Set (mathematics)

A set is a gathering together into a whole of definite, distinct objects of our perception or our thought—which are called elements of the set.

The simple concept of a set has proved enormously useful in mathematics, but paradoxes arise if no restrictions are placed on how sets can be constructed:

Another way to define a set is to use a rule to determine what the elements are:

There are sets of such mathematical importance, to which mathematicians refer so frequently, that they have acquired special names and notational conventions to identify them.

Each of the above sets of numbers has an infinite number of elements. Each is a subset of the sets listed below it.

More formally, two sets share the same cardinality if there exists a one-to-one correspondence between them.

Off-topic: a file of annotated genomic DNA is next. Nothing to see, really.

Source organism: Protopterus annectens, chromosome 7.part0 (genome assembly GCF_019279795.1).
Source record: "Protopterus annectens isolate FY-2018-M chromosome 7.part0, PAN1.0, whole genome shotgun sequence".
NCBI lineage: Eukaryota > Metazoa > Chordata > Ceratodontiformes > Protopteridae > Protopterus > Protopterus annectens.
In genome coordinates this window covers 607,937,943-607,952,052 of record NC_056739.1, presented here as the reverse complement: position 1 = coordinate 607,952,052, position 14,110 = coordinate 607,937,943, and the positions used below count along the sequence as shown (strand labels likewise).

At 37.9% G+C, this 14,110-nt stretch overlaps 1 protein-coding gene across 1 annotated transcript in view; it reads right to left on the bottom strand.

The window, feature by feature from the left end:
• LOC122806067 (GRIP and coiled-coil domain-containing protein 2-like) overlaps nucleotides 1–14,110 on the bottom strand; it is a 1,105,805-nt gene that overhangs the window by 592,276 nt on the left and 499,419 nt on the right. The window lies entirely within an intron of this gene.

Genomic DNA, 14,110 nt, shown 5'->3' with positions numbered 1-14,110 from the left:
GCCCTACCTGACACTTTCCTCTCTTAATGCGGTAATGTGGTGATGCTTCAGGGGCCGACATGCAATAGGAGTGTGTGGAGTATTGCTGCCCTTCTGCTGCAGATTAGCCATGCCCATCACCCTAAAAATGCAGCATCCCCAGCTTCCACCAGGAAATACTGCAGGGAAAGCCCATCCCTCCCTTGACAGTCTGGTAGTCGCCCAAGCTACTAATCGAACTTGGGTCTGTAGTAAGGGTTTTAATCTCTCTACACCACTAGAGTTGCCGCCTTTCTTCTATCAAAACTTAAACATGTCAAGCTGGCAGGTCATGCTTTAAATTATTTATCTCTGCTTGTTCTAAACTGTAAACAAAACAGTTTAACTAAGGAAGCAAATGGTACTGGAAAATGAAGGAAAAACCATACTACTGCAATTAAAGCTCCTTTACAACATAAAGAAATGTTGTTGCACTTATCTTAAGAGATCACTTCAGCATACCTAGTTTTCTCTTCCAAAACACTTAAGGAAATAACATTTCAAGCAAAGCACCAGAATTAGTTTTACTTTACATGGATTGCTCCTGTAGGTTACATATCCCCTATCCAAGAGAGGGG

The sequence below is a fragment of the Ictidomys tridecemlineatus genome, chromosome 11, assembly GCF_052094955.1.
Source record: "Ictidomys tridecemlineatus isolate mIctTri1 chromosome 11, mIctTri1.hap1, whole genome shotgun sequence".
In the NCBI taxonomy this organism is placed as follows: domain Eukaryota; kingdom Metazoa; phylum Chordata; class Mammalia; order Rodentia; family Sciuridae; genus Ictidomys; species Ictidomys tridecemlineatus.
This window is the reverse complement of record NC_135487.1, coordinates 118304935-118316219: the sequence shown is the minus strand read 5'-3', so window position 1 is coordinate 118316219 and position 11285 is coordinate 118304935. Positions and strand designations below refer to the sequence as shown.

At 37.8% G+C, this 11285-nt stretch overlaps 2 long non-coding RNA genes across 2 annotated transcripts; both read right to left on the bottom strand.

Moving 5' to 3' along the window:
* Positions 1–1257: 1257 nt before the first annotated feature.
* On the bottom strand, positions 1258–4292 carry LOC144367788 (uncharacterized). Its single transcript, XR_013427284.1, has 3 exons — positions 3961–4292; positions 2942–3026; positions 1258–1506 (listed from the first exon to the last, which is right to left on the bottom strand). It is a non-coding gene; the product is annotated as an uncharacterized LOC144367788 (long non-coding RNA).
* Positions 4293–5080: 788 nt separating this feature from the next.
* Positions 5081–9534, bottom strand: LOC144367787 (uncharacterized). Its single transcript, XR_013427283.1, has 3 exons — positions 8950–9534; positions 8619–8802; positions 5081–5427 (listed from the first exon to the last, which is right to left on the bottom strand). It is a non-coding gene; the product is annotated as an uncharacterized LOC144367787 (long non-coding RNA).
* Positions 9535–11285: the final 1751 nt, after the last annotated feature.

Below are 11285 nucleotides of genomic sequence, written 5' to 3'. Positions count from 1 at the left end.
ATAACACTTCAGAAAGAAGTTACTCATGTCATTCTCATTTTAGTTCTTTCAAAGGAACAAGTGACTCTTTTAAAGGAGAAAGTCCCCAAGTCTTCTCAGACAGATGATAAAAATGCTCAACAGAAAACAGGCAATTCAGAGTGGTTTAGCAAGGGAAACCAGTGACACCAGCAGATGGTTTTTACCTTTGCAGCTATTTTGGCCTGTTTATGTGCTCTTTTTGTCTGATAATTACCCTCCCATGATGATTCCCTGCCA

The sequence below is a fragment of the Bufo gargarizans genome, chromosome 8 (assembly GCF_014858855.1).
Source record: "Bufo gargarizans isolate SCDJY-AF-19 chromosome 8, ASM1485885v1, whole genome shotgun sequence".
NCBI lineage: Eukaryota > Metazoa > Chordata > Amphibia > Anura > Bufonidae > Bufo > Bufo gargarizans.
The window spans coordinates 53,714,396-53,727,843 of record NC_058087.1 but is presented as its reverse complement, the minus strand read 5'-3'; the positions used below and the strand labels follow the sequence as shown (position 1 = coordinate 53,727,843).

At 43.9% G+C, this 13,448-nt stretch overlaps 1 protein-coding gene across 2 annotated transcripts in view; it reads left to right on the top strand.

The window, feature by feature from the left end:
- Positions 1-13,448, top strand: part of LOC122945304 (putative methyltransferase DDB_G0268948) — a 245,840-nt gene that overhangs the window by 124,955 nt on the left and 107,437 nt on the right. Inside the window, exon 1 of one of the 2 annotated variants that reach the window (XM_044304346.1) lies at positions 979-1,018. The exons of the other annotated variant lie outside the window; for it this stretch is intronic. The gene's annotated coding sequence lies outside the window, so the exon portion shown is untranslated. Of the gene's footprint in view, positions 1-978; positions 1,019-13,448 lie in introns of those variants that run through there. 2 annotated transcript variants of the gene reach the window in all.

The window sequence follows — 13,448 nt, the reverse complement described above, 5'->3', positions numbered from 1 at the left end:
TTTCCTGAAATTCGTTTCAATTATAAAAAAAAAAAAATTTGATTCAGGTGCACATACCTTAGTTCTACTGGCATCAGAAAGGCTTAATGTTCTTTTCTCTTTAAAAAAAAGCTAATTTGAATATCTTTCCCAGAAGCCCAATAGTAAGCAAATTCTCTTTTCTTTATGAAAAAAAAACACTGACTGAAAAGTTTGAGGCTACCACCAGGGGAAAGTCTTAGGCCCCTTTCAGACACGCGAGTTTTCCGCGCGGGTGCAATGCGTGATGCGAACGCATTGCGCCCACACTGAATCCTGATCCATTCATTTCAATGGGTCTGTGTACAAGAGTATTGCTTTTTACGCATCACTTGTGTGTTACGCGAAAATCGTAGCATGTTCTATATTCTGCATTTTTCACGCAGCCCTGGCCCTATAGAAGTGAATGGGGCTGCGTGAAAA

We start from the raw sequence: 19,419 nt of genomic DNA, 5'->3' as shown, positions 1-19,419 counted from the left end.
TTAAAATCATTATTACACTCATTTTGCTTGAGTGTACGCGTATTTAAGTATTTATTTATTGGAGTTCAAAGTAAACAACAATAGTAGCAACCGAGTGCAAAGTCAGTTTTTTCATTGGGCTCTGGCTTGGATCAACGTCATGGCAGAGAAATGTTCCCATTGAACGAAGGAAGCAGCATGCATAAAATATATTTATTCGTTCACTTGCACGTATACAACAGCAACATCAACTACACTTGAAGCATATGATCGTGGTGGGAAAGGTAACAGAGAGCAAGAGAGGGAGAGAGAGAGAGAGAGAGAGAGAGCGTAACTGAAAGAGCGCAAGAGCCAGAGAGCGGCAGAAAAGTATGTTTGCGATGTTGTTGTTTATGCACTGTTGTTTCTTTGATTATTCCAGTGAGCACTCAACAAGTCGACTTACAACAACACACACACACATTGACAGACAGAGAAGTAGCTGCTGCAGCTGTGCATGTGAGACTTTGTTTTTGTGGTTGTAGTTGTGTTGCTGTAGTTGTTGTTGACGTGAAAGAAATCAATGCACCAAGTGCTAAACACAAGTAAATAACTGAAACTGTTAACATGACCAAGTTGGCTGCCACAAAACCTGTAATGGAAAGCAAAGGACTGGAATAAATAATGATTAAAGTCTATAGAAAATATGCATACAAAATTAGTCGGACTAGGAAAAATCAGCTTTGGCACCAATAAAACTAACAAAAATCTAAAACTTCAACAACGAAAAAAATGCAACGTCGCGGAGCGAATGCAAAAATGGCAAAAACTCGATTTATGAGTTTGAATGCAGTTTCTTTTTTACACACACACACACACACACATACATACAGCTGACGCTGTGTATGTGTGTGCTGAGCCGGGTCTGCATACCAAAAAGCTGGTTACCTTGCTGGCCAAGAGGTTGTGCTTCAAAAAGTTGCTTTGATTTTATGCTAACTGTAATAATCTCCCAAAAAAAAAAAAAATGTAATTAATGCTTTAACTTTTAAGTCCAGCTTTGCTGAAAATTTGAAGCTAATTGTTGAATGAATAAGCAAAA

There are several fundamental operations for constructing new sets from given sets.

The inclusion-exclusion principle is used to calculate the size of the union of sets: the size of the union is the size of the two sets, minus the size of their intersection.

The inclusion–exclusion principle is a counting technique that can be used to count the number of elements in a union of two sets—if the size of each set and the size of their intersection are known. It can be expressed symbolically as

A more general form of the principle can be used to find the cardinality of any finite union of sets: